Speed awareness courses

Speed awareness courses

Learn about speed awareness courses - who can take them, how much they cost, how they affect insurance prices and whether they improve your driving.

Key points

  • You'll only be offered an awareness course if you meet certain criteria assessed after a speeding offence
  • The course fee may be more than an alternative fine, but you can avoid getting points on your licence
  • If your insurer asks whether you've attended a course, you'll have to inform them - but not many ask
  • Insurers may subsequently raise your premium, but this may not be by as much as if you have licence points

Speeding is one of the most flouted rules in the British Road Traffic Act.

According to statistics from the National Driver Offender Retraining Scheme, over 1.2 million drivers attended speed awareness courses in 2015.[1]

That was a 170% increase from 2010 when just over 447,700 motorists caught committing a minor speeding offence opted to attend a course rather than accept penalty points. So:

  • Who's eligible to take the course?
  • How does it affect your car insurance premium?
  • How does it affect your driving?

Who qualifies for a speed awareness course?

Not every speeding offence will result in the offer of an option to attend an awareness course. In fact they're only offered if:

  • You haven't been convicted of any other speeding offences in the past three years
  • You've been caught driving over 10% plus 2mph of the limit, but below 10% plus 9mph. In a 30mph zone, this means anything between 35mph and 42mph, while in a 70mph zone it means anything between 79mph and 86mphCar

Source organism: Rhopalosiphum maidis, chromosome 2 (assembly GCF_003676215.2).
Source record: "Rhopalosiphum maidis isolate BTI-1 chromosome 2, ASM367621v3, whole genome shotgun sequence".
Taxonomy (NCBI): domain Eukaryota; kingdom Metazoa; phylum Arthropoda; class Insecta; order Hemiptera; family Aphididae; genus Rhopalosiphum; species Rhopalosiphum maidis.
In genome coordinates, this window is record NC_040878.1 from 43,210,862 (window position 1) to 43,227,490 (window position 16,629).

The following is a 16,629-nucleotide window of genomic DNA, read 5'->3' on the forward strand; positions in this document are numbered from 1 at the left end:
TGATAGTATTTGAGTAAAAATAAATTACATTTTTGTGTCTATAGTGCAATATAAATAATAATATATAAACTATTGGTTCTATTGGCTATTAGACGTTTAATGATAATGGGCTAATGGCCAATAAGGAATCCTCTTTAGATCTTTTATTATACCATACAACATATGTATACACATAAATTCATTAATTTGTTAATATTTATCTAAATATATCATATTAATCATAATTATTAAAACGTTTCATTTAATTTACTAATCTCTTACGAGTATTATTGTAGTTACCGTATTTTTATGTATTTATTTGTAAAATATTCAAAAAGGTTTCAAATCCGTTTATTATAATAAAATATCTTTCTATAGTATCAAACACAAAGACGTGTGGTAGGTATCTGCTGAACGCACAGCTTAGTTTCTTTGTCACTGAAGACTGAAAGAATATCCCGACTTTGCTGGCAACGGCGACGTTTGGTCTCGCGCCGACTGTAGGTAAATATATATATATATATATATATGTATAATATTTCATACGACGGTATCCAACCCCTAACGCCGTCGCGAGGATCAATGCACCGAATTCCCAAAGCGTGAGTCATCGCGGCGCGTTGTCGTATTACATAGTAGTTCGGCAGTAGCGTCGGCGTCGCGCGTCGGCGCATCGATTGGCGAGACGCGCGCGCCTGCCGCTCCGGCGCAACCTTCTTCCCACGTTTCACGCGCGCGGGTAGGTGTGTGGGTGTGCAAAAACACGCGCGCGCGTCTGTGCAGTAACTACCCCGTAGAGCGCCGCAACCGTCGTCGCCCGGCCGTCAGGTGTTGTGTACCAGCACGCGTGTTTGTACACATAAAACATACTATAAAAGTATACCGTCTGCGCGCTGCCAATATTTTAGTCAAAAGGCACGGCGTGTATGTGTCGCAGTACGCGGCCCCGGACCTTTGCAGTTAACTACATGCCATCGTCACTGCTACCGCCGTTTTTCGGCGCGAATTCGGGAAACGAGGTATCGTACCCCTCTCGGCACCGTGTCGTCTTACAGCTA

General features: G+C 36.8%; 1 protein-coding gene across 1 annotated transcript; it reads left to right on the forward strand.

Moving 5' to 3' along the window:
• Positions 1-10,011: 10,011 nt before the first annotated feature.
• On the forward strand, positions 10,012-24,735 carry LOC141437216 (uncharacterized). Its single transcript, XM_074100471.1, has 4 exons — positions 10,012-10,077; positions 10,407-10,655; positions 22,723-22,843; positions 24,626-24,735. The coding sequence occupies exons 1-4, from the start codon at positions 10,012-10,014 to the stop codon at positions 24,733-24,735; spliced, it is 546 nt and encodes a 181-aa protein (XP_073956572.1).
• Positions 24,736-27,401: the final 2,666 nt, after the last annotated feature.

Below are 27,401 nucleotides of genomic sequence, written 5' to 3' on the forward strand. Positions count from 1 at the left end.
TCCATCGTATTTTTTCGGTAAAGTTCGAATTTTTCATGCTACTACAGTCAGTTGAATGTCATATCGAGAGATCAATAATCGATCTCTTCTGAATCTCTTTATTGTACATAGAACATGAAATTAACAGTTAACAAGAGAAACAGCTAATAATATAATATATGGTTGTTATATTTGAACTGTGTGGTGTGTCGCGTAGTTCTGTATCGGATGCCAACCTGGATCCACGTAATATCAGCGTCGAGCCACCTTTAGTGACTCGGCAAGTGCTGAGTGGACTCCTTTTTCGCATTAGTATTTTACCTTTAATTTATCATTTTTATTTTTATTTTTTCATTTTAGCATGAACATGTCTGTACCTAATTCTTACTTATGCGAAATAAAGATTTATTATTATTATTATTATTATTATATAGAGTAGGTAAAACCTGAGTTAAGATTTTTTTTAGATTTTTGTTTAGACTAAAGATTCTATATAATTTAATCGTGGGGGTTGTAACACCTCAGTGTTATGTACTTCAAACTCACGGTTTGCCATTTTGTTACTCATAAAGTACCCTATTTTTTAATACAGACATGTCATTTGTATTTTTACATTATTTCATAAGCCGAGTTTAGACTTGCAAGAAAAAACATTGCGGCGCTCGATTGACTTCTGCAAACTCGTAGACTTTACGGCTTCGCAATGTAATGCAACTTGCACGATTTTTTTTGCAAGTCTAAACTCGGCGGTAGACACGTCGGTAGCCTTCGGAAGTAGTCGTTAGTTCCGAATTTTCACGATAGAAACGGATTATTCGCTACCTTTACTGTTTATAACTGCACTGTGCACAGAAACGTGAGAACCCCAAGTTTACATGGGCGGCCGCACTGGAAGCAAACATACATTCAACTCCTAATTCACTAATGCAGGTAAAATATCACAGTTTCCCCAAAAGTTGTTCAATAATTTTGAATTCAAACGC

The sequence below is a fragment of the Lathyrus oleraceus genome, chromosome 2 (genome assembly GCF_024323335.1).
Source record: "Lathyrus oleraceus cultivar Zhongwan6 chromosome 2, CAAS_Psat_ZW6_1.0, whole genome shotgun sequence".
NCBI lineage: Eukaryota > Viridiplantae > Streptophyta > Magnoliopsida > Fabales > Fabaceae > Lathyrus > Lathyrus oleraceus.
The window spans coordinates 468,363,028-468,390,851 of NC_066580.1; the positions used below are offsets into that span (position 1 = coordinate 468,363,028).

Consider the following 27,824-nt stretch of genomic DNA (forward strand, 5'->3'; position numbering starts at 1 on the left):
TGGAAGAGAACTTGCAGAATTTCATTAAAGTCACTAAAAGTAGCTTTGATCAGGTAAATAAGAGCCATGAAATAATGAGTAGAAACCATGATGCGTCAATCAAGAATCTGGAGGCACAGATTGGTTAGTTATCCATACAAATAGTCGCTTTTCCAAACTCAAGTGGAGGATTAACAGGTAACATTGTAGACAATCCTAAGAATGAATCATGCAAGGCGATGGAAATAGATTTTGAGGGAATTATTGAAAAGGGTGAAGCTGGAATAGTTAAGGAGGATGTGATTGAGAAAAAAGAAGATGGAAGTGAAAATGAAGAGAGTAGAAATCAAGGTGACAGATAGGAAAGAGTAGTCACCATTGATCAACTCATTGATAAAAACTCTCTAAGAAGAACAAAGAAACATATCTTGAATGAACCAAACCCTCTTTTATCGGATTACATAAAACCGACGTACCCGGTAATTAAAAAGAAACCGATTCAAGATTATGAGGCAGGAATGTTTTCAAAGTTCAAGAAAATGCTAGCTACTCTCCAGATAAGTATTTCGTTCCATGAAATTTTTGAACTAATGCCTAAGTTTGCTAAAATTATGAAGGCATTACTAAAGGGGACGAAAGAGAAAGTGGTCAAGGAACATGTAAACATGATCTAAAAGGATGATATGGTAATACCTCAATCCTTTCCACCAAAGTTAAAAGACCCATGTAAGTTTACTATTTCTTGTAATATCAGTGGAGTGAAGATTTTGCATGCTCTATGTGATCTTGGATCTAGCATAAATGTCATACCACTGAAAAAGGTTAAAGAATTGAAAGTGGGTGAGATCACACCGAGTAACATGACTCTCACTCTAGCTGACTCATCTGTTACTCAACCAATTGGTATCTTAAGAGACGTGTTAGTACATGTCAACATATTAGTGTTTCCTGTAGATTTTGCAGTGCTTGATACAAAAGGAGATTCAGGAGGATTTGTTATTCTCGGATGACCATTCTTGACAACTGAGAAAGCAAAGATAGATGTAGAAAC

In any other circumstances you'll receive a fixed penalty notice and a minimum of three licence points.

In fact, if you're driving over 10% plus 9mph you're in grave danger of receiving a court summons.

Who runs the speed awareness courses?

It's a common misconception that speed awareness courses are run by the police.

While the courses have been developed directly from the police's 1991 National Driver Offender Retraining Scheme initiative, they're actually run by regionally specific independent bodies who work alongside their local constabulary.

Course providers are all regulated by the National Association of Driver Intervention Providers and each one has calculated their own set fee for the course.

The cost of courses varies, but is likely to be in the region of £100. You can find your local course provider and learn its price here.

Options presented to you

If the police catch you driving over the limit and you're eligible according to the criteria above, they entrust the local body to contact you and offer you these options:Telematics car insurance

  • A place on a course
  • A fixed penalty fine plus driving licence points
  • The opportunity to contest the penalty in court (this should really only be considered in extreme circumstances or if you weren't driving the car yourself)

Accept the course option and, on completion, the course provider will then confirm to the police that you've participated, that you've agreed to re-evaluate your driving and that no further action is necessary.

Why take a speed awareness course over a fixed penalty?

A fixed penalty fine may be a little cheaper than the course fee, but on top of that you'll also suffer a three-point licence penalty.

Licence points increase your insurance premiums and stay with you for a minimum of four and a maximum of 11 years depending on the driving conviction.

Speeding convictions remain on your licence for the four-year minimum.

In the unfortunate event of you suffering more driving penalties over the course of three years they could add up to the maximum of 12 points, which means licence disqualification.

By accepting a place on a speed awareness course, however, your licence will remain point-free.

Do I have to inform my insurers?

While the successful completion of a speed awareness course does mean you've side-stepped a physical driving conviction, your insurance company may still want to know about this development as you broke the Road Traffic Act.Fuel cost calculator